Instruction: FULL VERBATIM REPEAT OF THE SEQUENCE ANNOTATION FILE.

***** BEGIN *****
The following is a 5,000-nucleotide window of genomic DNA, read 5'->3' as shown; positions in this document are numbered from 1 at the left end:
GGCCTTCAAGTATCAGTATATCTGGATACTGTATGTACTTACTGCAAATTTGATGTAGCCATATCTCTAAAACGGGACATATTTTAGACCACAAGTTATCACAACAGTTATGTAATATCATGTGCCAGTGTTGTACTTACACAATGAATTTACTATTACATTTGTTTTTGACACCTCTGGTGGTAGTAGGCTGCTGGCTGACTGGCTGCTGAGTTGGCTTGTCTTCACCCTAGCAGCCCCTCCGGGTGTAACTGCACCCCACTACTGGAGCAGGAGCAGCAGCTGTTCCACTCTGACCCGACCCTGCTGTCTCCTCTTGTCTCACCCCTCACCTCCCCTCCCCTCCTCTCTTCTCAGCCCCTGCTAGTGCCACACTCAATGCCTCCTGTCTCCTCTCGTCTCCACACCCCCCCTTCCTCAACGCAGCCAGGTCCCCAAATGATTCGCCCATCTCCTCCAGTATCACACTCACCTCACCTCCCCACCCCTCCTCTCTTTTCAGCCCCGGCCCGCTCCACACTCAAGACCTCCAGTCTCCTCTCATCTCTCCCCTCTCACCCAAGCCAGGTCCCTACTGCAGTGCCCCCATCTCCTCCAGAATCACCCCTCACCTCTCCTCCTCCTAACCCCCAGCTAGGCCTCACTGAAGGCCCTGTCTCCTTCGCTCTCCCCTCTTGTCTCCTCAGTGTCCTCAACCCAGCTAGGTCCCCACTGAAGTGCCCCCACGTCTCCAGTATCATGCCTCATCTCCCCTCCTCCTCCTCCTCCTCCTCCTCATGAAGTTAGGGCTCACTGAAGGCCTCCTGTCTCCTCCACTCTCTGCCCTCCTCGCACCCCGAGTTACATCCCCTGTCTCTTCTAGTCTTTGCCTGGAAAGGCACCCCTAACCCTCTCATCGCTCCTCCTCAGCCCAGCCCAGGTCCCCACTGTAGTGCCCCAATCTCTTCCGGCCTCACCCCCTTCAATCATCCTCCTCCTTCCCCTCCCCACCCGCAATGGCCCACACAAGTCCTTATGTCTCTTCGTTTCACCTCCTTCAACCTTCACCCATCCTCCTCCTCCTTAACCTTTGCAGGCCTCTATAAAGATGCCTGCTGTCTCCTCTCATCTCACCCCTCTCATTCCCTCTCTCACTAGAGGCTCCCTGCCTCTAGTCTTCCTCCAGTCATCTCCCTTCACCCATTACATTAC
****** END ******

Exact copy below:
The following is a 5,000-nucleotide window of genomic DNA, read 5'->3' as shown; positions in this document are numbered from 1 at the left end:
GGCCTTCAAGTATCAGTATATCTGGATACTGTATGTACTTACTGCAAATTTGATGTAGCCATATCTCTAAAACGGGACATATTTTAGACCACAAGTTATCACAACAGTTATGTAATATCATGTGCCAGTGTTGTACTTACACAATGAATTTACTATTACATTTGTTTTTGACACCTCTGGTGGTAGTAGGCTGCTGGCTGACTGGCTGCTGAGTTGGCTTGTCTTCACCCTAGCAGCCCCTCCGGGTGTAACTGCACCCCACTACTGGAGCAGGAGCAGCAGCTGTTCCACTCTGACCCGACCCTGCTGTCTCCTCTTGTCTCACCCCTCACCTCCCCTCCCCTCCTCTCTTCTCAGCCCCTGCTAGTGCCACACTCAATGCCTCCTGTCTCCTCTCGTCTCCACACCCCCCCTTCCTCAACGCAGCCAGGTCCCCAAATGATTCGCCCATCTCCTCCAGTATCACACTCACCTCACCTCCCCACCCCTCCTCTCTTTTCAGCCCCGGCCCGCTCCACACTCAAGACCTCCAGTCTCCTCTCATCTCTCCCCTCTCACCCAAGCCAGGTCCCTACTGCAGTGCCCCCATCTCCTCCAGAATCACCCCTCACCTCTCCTCCTCCTAACCCCCAGCTAGGCCTCACTGAAGGCCCTGTCTCCTTCGCTCTCCCCTCTTGTCTCCTCAGTGTCCTCAACCCAGCTAGGTCCCCACTGAAGTGCCCCCACGTCTCCAGTATCATGCCTCATCTCCCCTCCTCCTCCTCCTCCTCCTCCTCATGAAGTTAGGGCTCACTGAAGGCCTCCTGTCTCCTCCACTCTCTGCCCTCCTCGCACCCCGAGTTACATCCCCTGTCTCTTCTAGTCTTTGCCTGGAAAGGCACCCCTAACCCTCTCATCGCTCCTCCTCAGCCCAGCCCAGGTCCCCACTGTAGTGCCCCAATCTCTTCCGGCCTCACCCCCTTCAATCATCCTCCTCCTTCCCCTCCCCACCCGCAATGGCCCACACAAGTCCTTATGTCTCTTCGTTTCACCTCCTTCAACCTTCACCCATCCTCCTCCTCCTTAACCTTTGCAGGCCTCTATAAAGATGCCTGCTGTCTCCTCTCATCTCACCCCTCTCATTCCCTCTCTCACTAGAGGCTCCCTGCCTCTAGTCTTCCTCCAGTCATCTCCCTTCACCCATTACATTAC